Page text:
Expenditures = Government FMD and MAP spending.

Contributions = Industry contributions to export promotion.

Source: FAS/USDA via Reimer, Williams, Dudensing and Kaiser (2017)

For FY 2021, 67 organizations received MAP funding and 21 received FMD funding. Figure 2 shows where the cooperator and partner offices are located. Note that, even though an office is located in a country, its reach might extend far beyond, as it might serve the region or world. Central and South America, Europe and the Pacific region tend to have cooperators or partners in many of countries. While these programs have a large footprint, spending on marketing is classified as “green box” at the World Trade Organization: This means the WTO categorizes these programs as non-trade distorting.

Figure 3

The export marketing programs help to correct a market failure as outlined in Reimer, Williams, Dudensing and Kaiser (2017) [4]. The United States enjoys tremendous agricultural production benefits, such as favorable climate, soil and infrastructure—which help create the conditions to serve as a major producer. Many agricultural products can have different attributes based upon where they are produced in the world. A producer that engages in the expense to educate foreign buyers about the differences cannot prevent others in the production region from also realizing the benefits of new foreign demand for their regional product. Thus, the one (or group) who incurred the cost to establish the market may be undercut in price and unable to recoup the investment. As a result, the market is likely to underinvest in establishing new trade by product differentiation resulting in less than optimal levels of investment. The USDA Economic Research Service estimates that every dollar in U.S. agricultural exports creates $1.80 in economic output and every $1 billion creates 8,097 jobs. The market failure to establish new value-added trade has broader economic effects.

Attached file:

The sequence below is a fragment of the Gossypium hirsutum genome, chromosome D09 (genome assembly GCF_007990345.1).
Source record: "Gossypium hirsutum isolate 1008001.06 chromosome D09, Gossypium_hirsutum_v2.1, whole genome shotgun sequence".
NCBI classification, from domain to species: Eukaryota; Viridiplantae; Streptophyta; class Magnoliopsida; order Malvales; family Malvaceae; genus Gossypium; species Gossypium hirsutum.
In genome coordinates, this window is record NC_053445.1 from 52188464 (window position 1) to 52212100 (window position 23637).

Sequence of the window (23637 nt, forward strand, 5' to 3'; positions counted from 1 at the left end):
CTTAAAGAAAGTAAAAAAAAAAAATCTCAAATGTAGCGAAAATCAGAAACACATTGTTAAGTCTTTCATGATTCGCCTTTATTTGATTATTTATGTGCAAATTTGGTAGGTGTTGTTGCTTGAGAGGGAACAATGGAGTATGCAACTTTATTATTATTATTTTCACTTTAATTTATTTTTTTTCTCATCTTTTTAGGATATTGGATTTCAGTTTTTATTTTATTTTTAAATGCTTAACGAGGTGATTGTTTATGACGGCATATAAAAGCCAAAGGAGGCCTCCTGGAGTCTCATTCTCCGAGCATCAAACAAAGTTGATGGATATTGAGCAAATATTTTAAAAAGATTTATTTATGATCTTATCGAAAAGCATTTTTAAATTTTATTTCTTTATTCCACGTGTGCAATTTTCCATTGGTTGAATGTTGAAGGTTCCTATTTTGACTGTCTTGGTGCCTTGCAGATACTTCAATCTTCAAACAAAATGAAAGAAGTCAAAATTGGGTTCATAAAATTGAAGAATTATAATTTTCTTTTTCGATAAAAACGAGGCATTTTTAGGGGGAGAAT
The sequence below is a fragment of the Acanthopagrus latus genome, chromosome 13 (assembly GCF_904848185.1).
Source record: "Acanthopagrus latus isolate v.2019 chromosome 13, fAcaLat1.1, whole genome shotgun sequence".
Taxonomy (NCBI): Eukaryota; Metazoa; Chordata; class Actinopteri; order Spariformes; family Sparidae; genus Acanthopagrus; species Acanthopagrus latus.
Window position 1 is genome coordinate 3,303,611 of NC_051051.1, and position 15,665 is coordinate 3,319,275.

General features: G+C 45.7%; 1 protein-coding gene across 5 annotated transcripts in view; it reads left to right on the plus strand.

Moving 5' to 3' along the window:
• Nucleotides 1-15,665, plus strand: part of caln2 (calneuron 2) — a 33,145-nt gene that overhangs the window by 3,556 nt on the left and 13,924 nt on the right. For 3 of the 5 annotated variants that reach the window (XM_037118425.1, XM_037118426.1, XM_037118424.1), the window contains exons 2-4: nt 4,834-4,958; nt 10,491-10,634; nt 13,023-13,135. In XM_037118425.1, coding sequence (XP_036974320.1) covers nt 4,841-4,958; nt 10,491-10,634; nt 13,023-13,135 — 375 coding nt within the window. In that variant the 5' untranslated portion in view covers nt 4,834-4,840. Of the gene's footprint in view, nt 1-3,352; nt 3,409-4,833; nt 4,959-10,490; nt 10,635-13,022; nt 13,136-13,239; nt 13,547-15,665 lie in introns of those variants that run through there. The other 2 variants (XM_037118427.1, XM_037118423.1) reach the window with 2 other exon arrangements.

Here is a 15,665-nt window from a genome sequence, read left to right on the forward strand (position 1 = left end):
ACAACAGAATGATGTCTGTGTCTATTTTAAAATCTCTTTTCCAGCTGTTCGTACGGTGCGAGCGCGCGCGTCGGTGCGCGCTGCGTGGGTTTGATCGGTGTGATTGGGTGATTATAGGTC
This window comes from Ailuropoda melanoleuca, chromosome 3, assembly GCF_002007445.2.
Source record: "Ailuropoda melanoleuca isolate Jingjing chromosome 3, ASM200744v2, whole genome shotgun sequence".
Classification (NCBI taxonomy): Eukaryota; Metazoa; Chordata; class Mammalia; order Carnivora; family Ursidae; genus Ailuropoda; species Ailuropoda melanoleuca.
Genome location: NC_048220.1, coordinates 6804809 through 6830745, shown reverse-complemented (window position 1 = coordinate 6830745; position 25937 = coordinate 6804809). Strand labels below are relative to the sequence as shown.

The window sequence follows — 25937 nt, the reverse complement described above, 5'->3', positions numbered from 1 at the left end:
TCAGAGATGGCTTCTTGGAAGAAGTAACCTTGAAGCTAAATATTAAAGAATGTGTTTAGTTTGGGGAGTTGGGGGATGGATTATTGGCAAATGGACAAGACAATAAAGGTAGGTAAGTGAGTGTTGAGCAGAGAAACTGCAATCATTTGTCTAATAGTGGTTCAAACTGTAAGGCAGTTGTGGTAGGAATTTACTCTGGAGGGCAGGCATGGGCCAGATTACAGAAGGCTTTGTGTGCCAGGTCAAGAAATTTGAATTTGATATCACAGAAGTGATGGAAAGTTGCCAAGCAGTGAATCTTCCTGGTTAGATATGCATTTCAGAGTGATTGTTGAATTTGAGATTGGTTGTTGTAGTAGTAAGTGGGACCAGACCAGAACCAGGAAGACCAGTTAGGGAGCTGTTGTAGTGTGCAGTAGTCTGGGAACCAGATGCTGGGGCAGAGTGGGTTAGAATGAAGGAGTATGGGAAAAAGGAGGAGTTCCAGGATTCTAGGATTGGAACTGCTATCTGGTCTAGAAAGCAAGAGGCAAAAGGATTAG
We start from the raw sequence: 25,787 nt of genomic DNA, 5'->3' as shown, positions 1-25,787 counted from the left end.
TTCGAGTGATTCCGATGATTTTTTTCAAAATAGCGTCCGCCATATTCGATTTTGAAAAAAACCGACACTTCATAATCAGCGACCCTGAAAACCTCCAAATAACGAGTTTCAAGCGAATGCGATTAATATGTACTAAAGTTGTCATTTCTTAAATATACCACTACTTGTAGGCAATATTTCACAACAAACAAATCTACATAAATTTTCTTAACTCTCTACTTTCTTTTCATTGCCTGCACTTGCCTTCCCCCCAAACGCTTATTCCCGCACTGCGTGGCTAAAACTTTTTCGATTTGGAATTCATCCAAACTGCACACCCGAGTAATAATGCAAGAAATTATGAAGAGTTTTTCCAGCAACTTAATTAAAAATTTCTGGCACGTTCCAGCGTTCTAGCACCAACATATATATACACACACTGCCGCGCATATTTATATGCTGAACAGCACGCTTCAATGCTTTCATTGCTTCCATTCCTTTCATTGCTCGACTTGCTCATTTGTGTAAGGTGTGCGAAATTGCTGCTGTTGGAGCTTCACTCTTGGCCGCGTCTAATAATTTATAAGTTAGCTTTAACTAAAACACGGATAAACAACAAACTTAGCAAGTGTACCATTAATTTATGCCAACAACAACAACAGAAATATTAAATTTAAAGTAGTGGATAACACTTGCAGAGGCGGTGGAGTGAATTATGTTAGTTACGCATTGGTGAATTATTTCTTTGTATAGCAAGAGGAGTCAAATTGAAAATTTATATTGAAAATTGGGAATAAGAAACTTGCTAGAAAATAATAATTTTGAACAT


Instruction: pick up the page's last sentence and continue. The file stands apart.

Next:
Fortunately, the MAP and FMD programs have helped address the issue. The government partnerships have stepped in around the world to market U.S. products and manage technical and logistical issues. The literature on the impacts of this investment has been consistent about the benefits. Reimer et al. (2017) performed an extensive literature review of studies that looked at the programs. Twenty four out of 25 five showed a positive and statistically significant relationship between commodity export programs and foreign demand. From 1977 to 2014, the programs led to an additional $309.7 billion in exports. The export programs had a net benefit-to-cost ratio of 10.81, and $13.90 in additional exports is generated for every dollar the program spends.

Reimer, et al. (2017) also noted that MAP and FMD are “vastly underfunded” from an optimal point of view. This is because large gains from exports are realized from additional investment. While industry contributions have grown significantly, government funding has remained stagnant. To see how the American Soybean Association and the U.S. Soybean Export Council utilize MAP and FMD to grow soybean demand abroad, visit click here.